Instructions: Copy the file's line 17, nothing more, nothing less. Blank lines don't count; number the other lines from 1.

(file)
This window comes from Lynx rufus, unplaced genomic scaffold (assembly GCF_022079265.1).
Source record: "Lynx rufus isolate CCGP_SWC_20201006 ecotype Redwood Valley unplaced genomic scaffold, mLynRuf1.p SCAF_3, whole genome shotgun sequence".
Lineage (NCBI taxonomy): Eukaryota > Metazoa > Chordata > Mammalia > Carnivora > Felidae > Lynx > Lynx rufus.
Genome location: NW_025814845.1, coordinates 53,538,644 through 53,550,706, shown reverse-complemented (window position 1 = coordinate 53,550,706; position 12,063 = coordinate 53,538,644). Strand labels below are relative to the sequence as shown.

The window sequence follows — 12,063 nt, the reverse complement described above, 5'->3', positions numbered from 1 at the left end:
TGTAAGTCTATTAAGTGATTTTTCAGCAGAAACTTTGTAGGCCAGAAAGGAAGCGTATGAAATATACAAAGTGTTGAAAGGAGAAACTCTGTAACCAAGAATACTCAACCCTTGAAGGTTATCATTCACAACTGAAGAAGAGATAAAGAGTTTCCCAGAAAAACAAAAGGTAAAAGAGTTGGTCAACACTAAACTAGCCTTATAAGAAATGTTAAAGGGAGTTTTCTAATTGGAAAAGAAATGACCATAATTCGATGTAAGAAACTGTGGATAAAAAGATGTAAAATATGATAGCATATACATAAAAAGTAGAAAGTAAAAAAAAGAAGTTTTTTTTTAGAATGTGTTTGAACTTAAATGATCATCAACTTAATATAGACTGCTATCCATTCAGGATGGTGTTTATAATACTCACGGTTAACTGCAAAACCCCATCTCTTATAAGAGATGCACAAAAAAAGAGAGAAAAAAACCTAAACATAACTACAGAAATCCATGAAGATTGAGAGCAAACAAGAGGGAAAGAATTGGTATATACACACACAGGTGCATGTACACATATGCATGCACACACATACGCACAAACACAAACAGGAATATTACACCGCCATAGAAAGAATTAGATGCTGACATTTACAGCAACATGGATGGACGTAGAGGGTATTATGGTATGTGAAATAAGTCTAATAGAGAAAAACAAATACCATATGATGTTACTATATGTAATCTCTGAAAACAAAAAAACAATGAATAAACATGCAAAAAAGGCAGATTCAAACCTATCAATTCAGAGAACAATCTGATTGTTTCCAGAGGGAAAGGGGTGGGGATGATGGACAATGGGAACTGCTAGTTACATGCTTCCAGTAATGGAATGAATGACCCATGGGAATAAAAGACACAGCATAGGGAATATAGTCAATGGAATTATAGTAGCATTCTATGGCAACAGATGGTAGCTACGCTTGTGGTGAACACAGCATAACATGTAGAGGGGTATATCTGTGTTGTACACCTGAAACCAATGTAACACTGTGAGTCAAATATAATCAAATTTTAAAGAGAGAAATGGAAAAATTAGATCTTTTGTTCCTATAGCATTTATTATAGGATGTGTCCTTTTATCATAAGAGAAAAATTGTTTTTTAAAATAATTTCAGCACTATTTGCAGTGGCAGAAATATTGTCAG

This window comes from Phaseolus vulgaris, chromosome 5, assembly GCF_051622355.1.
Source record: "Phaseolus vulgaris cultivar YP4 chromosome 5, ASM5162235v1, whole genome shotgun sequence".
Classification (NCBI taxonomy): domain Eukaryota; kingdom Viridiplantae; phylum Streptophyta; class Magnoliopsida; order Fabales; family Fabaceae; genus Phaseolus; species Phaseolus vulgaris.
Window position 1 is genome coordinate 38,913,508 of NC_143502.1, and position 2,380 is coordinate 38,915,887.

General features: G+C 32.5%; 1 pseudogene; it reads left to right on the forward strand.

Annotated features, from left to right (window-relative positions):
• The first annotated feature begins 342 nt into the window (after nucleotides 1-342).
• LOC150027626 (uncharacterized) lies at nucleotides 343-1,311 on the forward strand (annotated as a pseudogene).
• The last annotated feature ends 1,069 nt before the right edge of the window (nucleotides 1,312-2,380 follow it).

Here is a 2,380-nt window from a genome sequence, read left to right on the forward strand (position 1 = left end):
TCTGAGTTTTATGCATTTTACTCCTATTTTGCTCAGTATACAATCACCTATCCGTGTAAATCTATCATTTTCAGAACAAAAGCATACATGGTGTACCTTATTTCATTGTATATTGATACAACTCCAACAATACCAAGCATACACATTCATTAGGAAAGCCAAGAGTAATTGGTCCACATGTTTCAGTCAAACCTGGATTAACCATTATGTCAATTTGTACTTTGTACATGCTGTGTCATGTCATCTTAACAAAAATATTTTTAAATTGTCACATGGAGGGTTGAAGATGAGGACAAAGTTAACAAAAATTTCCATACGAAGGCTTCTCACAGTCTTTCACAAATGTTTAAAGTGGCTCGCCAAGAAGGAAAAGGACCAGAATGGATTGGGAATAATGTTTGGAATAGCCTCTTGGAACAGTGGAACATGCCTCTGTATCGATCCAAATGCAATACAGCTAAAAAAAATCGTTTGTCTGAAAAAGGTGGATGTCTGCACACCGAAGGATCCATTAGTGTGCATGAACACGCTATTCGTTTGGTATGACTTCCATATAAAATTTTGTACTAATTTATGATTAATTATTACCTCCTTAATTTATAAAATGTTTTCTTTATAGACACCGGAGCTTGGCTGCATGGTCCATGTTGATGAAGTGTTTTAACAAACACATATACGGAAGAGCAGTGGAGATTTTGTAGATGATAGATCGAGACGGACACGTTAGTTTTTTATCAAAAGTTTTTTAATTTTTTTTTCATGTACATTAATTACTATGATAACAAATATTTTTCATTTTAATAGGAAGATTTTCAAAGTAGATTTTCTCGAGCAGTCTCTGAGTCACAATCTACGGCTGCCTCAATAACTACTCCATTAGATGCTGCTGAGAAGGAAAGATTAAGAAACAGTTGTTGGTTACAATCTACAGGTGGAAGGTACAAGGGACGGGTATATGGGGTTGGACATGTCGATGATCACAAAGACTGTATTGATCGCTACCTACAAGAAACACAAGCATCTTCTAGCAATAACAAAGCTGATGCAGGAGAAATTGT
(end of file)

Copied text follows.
TCTGAGTTTTATGCATTTTACTCCTATTTTGCTCAGTATACAATCACCTATCCGTGTAAATCTATCATTTTCAGAACAAAAGCATACATGGTGTACCTTATTTCATTGTATATTGATACAACTCCAACAATACCAAGCATACACATTCATTAGGAAAGCCAAGAGTAATTGGTCCACATGTTTCAGTCAAACCTGGATTAACCATTATGTCAATTTGTACTTTGTACATGCTGTGTCATGTCATCTTAACAAAAATATTTTTAAATTGTCACATGGAGGGTTGAAGATGAGGACAAAGTTAACAAAAATTTCCATACGAAGGCTTCTCACAGTCTTTCACAAATGTTTAAAGTGGCTCGCCAAGAAGGAAAAGGACCAGAATGGATTGGGAATAATGTTTGGAATAGCCTCTTGGAACAGTGGAACATGCCTCTGTATCGATCCAAATGCAATACAGCTAAAAAAAATCGTTTGTCTGAAAAAGGTGGATGTCTGCACACCGAAGGATCCATTAGTGTGCATGAACACGCTATTCGTTTGGTATGACTTCCATATAAAATTTTGTACTAATTTATGATTAATTATTACCTCCTTAATTTATAAAATGTTTTCTTTATAGACACCGGAGCTTGGCTGCATGGTCCATGTTGATGAAGTGTTTTAACAAACACATATACGGAAGAGCAGTGGAGATTTTGTAGATGATAGATCGAGACGGACACGTTAGTTTTTTATCAAAAGTTTTTTAATTTTTTTTTCATGTACATTAATTACTATGATAACAAATATTTTTCATTTTAATAGGAAGATTTTCAAAGTAGATTTTCTCGAGCAGTCTCTGAGTCACAATCTACGGCTGCCTCAATAACTACTCCATTAGATGCTGCTGAGAAGGAAAGATTAAGAAACAGTTGTTGGTTACAATCTACAGGTGGAAGGTACAAGGGACGGGTATATGGGGTTGGACATGTCGATGATCACAAAGACTGTATTGATCGCTACCTACAAGAAACACAAGCATCTTCTAGCAATAACAAAGCTGATGCAGGAGAAATTGT